Mexico’s Depleting Water Portend Crop Failure

A long-term drought that has hit two-thirds of Mexico is poised to worsen in the coming weeks, portending crop failure and water supply shortages, which is set to drive up prices. The states most severely affected are in the northwest, including key farming areas.

Increased water demand for both human consumption and agricultural production, coupled with poor water management and lack of contingency planning, has contributed to a rapid depletion in water reserves, according to a U.S. government report. 68 percent of the country’s reservoirs are below half of their capacity, while 60 large reservoirs are below 25 percent of capacity.

The onset of the drought is attributed to increased domestic demand during the COVID-19 pandemic last year and a surge in water demand by agricultural production. Rainfall was only three percent below average across Mexico as a whole throughout 2020, which can be considered normal given historic fluctuations.

The trajectory of the drought will be determined in the coming weeks as the traditional rainy season, known formally as the North American Monsoon, approaches.

“The next three months will be really crucial in how this drought turns out,” said Andreas Prein, an atmospheric scientist for the National Center for Atmospheric Research in Boulder, Colorado.

Most of Mexico sees between 50 percent and 80 percent of its annual rainfall between July and September.

Water shortages are prevalent in parts of Mexico, though the severity and frequency has worsened, according to reports from Mexico’s federal water commission CONAGUA.

About 70 percent of Mexico is affected by drought, up from about half in December. Around a fifth of the country is experiencing extreme drought, compared with less than five percent each year since 2012. The deteriorating conditions has been linked to climate change.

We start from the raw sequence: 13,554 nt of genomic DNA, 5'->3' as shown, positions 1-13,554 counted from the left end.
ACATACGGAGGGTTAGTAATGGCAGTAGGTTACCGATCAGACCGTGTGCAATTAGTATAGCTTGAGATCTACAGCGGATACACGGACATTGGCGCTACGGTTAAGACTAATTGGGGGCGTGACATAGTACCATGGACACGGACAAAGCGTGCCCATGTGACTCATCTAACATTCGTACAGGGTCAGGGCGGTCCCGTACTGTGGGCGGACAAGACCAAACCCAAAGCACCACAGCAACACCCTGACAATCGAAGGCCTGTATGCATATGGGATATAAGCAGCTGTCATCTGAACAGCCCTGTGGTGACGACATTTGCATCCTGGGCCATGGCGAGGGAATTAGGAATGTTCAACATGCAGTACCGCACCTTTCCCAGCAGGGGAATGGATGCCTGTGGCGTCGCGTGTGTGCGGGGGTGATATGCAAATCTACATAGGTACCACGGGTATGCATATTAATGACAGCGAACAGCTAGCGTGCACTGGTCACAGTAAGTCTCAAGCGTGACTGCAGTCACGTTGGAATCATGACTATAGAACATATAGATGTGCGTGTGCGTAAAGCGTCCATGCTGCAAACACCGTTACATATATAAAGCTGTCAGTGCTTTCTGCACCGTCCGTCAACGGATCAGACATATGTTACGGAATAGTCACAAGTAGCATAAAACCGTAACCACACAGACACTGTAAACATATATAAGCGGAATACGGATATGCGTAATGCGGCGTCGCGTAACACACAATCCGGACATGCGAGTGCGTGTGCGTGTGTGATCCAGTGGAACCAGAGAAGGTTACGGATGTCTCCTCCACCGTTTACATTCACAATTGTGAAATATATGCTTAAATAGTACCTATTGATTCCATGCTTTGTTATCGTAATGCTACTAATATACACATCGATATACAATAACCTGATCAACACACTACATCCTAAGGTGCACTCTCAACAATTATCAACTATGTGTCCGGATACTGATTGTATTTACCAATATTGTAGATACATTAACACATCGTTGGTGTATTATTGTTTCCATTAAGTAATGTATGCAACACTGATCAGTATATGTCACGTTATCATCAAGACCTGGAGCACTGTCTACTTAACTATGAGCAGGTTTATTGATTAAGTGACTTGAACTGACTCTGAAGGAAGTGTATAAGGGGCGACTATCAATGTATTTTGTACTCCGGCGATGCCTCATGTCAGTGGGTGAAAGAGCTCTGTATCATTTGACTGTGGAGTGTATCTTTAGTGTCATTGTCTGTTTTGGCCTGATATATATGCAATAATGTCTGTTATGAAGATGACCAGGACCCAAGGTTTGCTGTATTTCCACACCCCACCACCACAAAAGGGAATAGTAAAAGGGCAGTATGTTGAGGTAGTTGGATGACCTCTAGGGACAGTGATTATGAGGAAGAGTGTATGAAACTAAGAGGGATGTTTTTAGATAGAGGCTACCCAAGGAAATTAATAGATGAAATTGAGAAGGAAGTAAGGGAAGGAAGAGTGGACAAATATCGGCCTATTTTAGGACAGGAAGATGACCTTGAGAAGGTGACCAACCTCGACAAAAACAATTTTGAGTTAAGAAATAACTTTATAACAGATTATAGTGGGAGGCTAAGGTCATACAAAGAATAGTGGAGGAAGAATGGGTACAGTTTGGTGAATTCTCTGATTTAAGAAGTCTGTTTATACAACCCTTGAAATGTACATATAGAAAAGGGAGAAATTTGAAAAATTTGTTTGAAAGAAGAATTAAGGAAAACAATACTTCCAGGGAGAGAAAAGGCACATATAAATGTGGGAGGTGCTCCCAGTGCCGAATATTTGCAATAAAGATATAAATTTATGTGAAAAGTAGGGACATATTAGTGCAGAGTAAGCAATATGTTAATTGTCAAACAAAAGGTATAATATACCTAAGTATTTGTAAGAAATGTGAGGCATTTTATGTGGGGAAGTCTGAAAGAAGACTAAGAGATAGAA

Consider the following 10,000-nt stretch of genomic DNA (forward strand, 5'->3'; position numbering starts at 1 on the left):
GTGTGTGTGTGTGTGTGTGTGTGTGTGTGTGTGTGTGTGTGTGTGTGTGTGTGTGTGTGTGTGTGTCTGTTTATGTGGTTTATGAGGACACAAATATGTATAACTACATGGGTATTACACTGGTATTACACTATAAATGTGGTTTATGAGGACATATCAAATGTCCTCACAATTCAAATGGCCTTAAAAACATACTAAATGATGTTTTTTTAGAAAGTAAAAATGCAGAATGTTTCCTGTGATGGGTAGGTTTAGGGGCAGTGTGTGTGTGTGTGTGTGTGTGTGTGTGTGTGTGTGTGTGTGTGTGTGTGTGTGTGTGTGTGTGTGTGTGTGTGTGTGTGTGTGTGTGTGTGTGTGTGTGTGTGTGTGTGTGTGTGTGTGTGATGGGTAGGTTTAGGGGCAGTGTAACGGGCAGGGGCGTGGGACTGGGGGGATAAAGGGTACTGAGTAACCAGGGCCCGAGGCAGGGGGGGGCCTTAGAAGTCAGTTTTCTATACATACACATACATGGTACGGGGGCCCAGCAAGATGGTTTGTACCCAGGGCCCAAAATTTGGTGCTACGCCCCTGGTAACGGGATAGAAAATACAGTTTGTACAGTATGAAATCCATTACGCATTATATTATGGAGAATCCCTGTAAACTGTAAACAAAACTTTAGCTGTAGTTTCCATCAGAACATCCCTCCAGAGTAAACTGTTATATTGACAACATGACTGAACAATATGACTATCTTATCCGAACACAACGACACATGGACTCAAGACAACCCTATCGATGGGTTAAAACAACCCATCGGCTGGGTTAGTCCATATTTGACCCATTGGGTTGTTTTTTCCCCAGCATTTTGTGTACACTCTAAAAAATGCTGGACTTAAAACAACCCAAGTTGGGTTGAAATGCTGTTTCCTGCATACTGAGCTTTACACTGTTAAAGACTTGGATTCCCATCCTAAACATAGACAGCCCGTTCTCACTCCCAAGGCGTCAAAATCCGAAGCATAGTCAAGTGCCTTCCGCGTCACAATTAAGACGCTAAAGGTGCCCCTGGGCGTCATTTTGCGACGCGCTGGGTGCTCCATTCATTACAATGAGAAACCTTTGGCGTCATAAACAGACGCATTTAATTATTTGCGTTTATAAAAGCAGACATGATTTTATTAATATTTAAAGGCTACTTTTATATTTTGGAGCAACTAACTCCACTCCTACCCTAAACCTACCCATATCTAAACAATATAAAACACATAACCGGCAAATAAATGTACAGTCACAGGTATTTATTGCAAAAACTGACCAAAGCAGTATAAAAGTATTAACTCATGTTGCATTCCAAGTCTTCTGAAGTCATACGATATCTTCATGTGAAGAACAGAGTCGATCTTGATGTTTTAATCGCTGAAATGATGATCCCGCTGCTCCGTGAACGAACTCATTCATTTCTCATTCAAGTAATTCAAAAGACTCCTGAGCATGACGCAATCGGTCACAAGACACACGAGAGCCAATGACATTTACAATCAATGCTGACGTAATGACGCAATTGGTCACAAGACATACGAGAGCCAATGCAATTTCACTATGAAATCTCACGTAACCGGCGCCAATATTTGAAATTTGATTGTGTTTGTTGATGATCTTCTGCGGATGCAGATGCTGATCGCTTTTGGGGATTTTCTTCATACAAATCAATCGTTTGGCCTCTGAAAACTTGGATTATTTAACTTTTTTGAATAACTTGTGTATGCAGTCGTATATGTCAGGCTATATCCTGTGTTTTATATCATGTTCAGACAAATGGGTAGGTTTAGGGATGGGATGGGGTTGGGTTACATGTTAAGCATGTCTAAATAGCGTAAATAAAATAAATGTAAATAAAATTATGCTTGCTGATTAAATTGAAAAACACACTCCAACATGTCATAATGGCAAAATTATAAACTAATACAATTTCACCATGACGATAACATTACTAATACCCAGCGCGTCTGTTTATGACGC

“Over the past 70 years, the temperature in Mexico has a clear and conclusive increasing trend. In the last decade, it increased very rapidly and that rise is even higher than the average for the planet,” Jorge Zavala Hidalgo, of the National Meteorological Service, said.

The increase in temperature also represents a fire risk. As of May 5, over 500 forest fires had been registered, which marks a 27 percent increase from 2020. Furthermore, the burned area has expanded by 69 percent, reaching almost 900,000 acres.

“There is more drought and therefore the vegetation is waiting for someone to arrive, light a leaf and from there, the fire begins,” revealed César Robles, deputy manager of the Fire Management Center of Mexico’s National Forestry Commission. “The area affected by fires is directly correlated with the increase in temperature and the decrease in rainfall.”

The severity of the drought has had  a ripple effects across the financial markets. When Mexico’s central bank hiked its interest rates last week – the first time it’s done so since 2018 – it cited the ongoing drought as a major inflation risk.

Drought appears to be “part of the shocks we’re seeing affect inflation,” central banker Gerardo Esquivel conferred with Bloomberg News after the bank’s rate increase on June 24.

Across the world, the calamitous effects of climate are being felt, often by those who’ve contributed very little to its ascent. The prevalence of humanitarian crises emerging from forces propelled by climate change is straining local social and economic stability.

Mexico’s drought parallels the experiences in Brazil, where the country is suffering its worst water crisis in a century and inflation has risen above eight percent, and the United States and Canada, where the two countries are grappling with extreme heat crippling  agricultural production.

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